The world is raving about electric means of transportation. By 2030, Europe aspires towards retiring the heavy polluting exhaust engine vehicles and replacing them with electric alternatives. Little do people realize that the switch also includes motorcycles that will soon take on a whole new form.
But are they truly bound to become the future of transportation as we know it or are they little more than fancy-looking sci-fi toys fit for a toddler? Let’s examine what they bring to the table and check the recent industry developments.
The answer to big cities’ congested traffic
Even in cities with highly developed infrastructure, traffic congestion is still a major issue. During rush hours, the situation can get so extreme that the flow of traffic virtually comes to a standstill. All the while, idle vehicles are polluting the air with exhaust emissions despite not moving an inch.
Now imagine a scenario where a sizable percentage of its inhabitants would switch to an electric scooter. Immediately, they would be able to meander their way around a potential traffic clog, all while saving precious time in the process.
It’s not as if scooters haven’t been around for quite a while, but their traditional variants could only address the mobility part of the equation and little in terms of pollution. Given their exhaust-free design, they are a game-changer.
With increased mobility and government-backed initiatives to switch over to electric vehicles and public transport, we could be staring at a potential solution to traffic congestion problems.
Electric scooters are built for urban efficiency
Unlike gas vehicles, electric motorcycles aren’t as wasteful energy-wise when put in an urban setting. Think about it for a second – traditional gas vehicles tend to reach peak gas consumption efficiency at around 50mph or so, which makes them a terrible choice for urban environments where you have to stop every few blocks due to a red light.
Ask any electric motorcycle manufacturer and you’ll quickly learn that these modern steel horses don’t suffer from the same problem. Whether you’re steering, braking, speeding, idling, or turning, you’ll be at optimal energy consumption levels all the time. In fact, you may even recharge the battery a bit when the engine is running idly in traffic.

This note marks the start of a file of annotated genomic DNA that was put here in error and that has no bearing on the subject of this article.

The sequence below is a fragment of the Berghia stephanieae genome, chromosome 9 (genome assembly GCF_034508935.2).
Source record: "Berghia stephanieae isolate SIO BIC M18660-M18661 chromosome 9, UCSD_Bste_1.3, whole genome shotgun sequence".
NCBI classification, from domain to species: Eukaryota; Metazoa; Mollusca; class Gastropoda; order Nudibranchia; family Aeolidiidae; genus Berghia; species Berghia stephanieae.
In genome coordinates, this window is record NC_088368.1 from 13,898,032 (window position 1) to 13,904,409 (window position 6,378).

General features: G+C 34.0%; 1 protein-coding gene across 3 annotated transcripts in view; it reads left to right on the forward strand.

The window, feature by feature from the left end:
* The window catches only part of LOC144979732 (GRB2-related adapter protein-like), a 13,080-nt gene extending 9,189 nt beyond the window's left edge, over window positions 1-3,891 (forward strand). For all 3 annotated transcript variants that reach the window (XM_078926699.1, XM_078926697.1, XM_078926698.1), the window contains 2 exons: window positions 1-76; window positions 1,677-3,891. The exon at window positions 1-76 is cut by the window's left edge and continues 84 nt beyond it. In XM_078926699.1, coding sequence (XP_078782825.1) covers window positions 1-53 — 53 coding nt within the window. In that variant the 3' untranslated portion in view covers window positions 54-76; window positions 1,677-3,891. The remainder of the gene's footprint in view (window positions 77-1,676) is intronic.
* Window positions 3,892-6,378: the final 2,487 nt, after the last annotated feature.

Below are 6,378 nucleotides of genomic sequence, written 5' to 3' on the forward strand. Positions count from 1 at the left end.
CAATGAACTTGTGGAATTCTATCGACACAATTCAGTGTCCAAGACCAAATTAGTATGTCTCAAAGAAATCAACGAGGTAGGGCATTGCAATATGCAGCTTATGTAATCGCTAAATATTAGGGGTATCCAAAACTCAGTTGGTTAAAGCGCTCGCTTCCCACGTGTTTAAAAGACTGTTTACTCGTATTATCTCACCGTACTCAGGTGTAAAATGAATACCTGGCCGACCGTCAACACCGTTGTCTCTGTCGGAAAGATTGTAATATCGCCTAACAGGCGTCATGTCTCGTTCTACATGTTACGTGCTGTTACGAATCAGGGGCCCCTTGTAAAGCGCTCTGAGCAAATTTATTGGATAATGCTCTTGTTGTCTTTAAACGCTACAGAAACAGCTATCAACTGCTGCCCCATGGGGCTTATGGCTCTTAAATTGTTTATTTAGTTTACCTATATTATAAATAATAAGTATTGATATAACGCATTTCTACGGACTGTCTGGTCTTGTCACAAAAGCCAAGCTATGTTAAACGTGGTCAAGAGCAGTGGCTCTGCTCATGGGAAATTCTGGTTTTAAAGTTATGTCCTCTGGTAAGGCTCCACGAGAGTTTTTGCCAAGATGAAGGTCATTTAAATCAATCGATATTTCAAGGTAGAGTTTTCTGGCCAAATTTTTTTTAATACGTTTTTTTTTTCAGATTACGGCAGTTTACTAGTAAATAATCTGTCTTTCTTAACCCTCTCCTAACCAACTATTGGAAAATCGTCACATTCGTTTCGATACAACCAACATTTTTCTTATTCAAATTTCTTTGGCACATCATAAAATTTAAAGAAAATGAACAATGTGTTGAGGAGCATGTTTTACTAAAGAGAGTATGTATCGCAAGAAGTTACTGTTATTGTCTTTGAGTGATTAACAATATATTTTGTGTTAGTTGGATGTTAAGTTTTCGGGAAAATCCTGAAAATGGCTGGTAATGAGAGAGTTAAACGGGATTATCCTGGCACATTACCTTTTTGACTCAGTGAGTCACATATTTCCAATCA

More accessible than traditional motorcycles
In the US, most people are accustomed to driving vehicles with automatic transmissions. While it’s incredibly easy to find in cars, for whatever reason, with gas motorcycles, the reverse applies. The good news is, electric motorcycles give you easy access to a 2-wheeler with automatic transmission, which makes it increasingly likely that they will be picked up en masse in the US.
By far and large, e-motorcycle manufacturers make them in a way they only come with one gear, meaning there’s nothing to shift. All you need to learn is how to accelerate and how to break.
Electric motorcycles are cheap to maintain
With rising gas prices, people tend to be reluctant to drive around as much and this only adds on top of the regular maintenance costs of owning any kind of vehicle. Electric motorcycles, on the other hand, could completely turn things around given how inexpensive they are to drive and maintain.
Not only do they require zero oil changes whatsoever, but you can also recharge them far more affordably compared to what it would cost if you were to refuel a traditional motorcycle. In concrete numbers, it’s roughly $20 per tank of gas compared to $2 per recharge, which is roughly 10 times the difference.
Chinese electric motorcycle manufacturers will keep the prices accessible
When it comes to affordable manufacturing (especially with anything electronics-related), China takes the cake. Already, we are seeing huge amounts of electric motorcycles in China being imported to the western parts of the world, meaning that it’s now easier than ever to get your hands on one of these.
But it’s not the prices alone that make the difference; it’s also how they’re built. For the most part, western e motorcycles are built for speed, whereas e motorcycles in China use less power and can reach lower speeds, which makes them perfect for any kind of urban setting.
For less than $3000, you can get an electric motorcycle from China that can rack up to 70 kmh (45 mph), which is head-spinning. Sure, you won’t be able to take one of these to the highway, but when it comes to urban transport, it’s unlikely you’d be allowed to drive faster anyway and the low recharging costs are unparalleled by any other alternative.
Higher-power electric motorcycles China are only about $1000 more expensive, so it’s not like an average consumer would consider them to be out of reach. At $8000, you’re already looking at highway-capable motorcycles, so overall, the technology is likely to be adopted by consumers.
Everything considered, electric motorcycles are bound to revolutionize urban transport in the years ahead. As time passes by, they will get even more affordable and tweaked for optimal performance and power consumption, not to mention an increased number of publicly available charging stations we can expect for added convenience. If you were to wager on 2030’s urban transport looking completely unlike its 2020’s counterpart, you wouldn’t be in the wrong.